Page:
Photo of the month – April 2012 [German version]

To the fore!

This vehicle had to brake to slow down for traffic on the motorway. To be honest, that shouldn’t have been a big deal. But the state of the vehicle after this braking maneuver leads to the inevitable conclusion that the maneuver was anything but normal; or are we dealing with the laws of physics here?

Figure 1  [Geert Frans]

The vehicle is a perfectly normal curtainsider. We have no information about the strength of the superstructure, so we shall assume that the end wall had a securing capacity of 5000 daN. The load securing capacity available to the sides is of no relevance in this case, because the gap between the load block and the curtain is too large.

Figure 2  [Geert Frans]

The vehicle is loaded with 24 tonnes of cellulose. According to the statements that we have available, the load block had been loaded as a tight fit to the end wall. There is no sign of any load securing measures. When the driver was interviewed, he is reported to have said that the load is so heavy that it should not (theoretically) have been possible for it to move. As a pretty experienced load-securing columnist, it would be easy to pigeonhole this case and allow free rein to ridicule and derision.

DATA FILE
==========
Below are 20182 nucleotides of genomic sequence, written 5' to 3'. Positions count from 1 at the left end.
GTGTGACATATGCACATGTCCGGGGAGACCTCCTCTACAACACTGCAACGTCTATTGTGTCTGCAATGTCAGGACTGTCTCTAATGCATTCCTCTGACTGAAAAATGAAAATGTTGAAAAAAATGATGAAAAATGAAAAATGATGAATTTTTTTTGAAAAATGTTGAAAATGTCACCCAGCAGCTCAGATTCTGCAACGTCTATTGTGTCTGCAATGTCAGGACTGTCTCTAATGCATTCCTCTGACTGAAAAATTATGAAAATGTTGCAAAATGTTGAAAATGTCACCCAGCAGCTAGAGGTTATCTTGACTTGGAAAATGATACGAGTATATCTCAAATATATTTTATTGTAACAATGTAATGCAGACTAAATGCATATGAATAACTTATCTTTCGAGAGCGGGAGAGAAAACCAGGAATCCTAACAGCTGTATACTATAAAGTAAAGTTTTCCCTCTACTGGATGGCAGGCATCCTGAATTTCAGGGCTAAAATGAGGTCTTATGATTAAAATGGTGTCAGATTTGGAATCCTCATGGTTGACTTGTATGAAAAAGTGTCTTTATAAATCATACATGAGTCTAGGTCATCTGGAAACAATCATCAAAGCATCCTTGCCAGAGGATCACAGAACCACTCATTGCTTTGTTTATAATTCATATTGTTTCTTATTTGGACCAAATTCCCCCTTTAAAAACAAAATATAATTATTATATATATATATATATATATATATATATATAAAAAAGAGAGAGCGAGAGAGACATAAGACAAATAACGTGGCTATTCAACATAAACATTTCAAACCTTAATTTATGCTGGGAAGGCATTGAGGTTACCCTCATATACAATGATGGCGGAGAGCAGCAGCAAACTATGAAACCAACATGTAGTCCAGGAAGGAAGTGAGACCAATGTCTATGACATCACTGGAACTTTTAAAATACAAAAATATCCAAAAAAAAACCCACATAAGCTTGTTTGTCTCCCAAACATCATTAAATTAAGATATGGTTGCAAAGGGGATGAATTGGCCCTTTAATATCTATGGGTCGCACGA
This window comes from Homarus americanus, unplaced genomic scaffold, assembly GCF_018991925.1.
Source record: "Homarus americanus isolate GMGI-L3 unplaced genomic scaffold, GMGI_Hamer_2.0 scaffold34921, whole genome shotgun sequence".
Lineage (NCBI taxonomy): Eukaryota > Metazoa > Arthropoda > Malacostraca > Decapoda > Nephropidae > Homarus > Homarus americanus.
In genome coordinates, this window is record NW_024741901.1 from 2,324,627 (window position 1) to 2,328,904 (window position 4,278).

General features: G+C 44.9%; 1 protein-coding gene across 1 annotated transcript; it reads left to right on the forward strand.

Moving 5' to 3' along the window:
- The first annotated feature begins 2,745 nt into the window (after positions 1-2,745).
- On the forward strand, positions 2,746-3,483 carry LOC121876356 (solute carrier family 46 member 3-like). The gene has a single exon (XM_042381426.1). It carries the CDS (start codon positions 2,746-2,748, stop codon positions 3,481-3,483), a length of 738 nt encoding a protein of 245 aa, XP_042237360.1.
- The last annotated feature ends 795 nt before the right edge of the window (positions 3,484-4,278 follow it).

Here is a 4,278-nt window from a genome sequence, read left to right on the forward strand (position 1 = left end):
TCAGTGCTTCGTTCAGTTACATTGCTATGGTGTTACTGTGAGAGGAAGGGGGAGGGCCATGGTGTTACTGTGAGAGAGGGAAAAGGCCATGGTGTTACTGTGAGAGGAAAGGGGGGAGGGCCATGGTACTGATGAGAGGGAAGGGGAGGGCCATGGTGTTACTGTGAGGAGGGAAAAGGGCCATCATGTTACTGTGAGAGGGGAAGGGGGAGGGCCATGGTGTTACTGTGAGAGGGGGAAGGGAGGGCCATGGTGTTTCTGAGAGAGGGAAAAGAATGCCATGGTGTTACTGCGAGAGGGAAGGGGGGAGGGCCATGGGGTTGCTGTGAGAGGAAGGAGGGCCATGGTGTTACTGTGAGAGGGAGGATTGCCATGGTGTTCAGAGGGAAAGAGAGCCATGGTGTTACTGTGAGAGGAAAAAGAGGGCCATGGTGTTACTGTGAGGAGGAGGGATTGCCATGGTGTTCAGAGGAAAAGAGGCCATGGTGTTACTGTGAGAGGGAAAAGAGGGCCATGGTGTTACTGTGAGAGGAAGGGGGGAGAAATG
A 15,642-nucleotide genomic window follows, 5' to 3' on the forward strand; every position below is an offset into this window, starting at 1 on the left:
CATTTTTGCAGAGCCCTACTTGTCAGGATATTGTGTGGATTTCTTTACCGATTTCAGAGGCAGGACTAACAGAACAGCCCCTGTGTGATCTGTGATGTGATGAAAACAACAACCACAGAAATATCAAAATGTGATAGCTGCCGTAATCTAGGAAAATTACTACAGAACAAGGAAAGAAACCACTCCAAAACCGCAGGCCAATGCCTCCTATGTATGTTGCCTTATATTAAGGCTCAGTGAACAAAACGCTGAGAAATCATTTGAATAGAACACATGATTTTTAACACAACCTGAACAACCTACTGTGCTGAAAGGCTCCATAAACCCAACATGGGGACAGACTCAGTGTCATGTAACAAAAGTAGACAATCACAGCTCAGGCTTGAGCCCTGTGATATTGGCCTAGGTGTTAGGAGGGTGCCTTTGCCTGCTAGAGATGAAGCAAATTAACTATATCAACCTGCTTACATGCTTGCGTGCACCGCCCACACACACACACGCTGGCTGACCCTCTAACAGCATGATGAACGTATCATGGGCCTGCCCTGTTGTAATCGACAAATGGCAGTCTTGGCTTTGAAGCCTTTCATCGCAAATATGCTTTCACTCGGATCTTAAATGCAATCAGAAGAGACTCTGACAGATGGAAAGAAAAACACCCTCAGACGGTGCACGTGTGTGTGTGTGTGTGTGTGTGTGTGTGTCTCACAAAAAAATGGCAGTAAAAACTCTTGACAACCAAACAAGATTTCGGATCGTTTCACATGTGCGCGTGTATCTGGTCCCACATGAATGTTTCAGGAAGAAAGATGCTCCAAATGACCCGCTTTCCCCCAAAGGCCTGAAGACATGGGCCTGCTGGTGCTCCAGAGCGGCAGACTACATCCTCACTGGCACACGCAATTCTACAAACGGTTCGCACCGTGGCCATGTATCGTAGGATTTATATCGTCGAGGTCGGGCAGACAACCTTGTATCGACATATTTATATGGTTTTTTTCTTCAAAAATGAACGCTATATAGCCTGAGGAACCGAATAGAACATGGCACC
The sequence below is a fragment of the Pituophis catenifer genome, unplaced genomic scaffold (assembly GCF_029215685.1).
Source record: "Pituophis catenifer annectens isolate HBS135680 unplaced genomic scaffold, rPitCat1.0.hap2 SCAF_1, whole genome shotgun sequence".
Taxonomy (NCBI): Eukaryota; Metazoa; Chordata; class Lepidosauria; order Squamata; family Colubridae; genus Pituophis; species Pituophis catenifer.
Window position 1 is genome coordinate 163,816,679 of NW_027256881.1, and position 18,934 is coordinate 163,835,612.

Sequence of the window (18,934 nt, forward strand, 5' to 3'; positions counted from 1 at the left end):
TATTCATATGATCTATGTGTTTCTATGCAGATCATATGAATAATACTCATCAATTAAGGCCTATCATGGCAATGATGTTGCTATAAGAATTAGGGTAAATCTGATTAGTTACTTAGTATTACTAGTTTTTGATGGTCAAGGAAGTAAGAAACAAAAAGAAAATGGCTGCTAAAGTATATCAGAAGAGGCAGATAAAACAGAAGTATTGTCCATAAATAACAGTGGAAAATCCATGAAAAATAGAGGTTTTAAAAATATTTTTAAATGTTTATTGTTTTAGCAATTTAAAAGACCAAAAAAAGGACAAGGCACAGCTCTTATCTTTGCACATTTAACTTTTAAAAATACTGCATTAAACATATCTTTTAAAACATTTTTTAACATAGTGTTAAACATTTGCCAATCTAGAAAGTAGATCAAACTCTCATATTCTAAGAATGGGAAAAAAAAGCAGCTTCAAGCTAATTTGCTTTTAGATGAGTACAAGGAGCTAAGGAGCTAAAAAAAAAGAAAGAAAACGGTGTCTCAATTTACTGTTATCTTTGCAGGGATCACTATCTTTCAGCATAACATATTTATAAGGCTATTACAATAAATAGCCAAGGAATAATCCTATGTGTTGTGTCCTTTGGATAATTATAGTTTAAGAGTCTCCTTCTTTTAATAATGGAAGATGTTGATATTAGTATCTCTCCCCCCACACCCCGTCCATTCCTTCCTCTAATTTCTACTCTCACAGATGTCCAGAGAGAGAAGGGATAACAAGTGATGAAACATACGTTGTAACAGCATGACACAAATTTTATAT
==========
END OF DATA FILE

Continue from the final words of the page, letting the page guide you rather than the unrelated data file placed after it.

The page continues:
But sadly, this issue (the weight of the load and its apparent inability to slip) is far too serious. So where does this "superstition" come from? Quite simply, people find it very difficult to imagine that heavy weights that would be in possible for a single person or even for four or five people to move are able to move on their own.

Figure 3  [Geert Frans]

Unfortunately, the photographs are not particularly clear, but they are adequate to illustrate the problem. The load of cellulose, that was packaged in "rough paper", has a coefficient of friction μ of no more than 0.3. If the end wall actually provided 5000 daN of securing force, there was a shortfall of 7000 daN of securing force to the front. This simple calculation only applies, however, if the entire load block was actually loaded as a tight fit in itself and as a tight fit to the end wall. If this is not the case, dynamic effects must also be taken into account that generate energy which must also be absorbed when the load comes into contact with the end wall.

In this particular case, it is clear that the securing was insufficient. The end wall initially became deformed and then became detached across the entire width of the loading area. The load block was finally stopped by the driver’s cab.

Figure 4  [Geert Frans]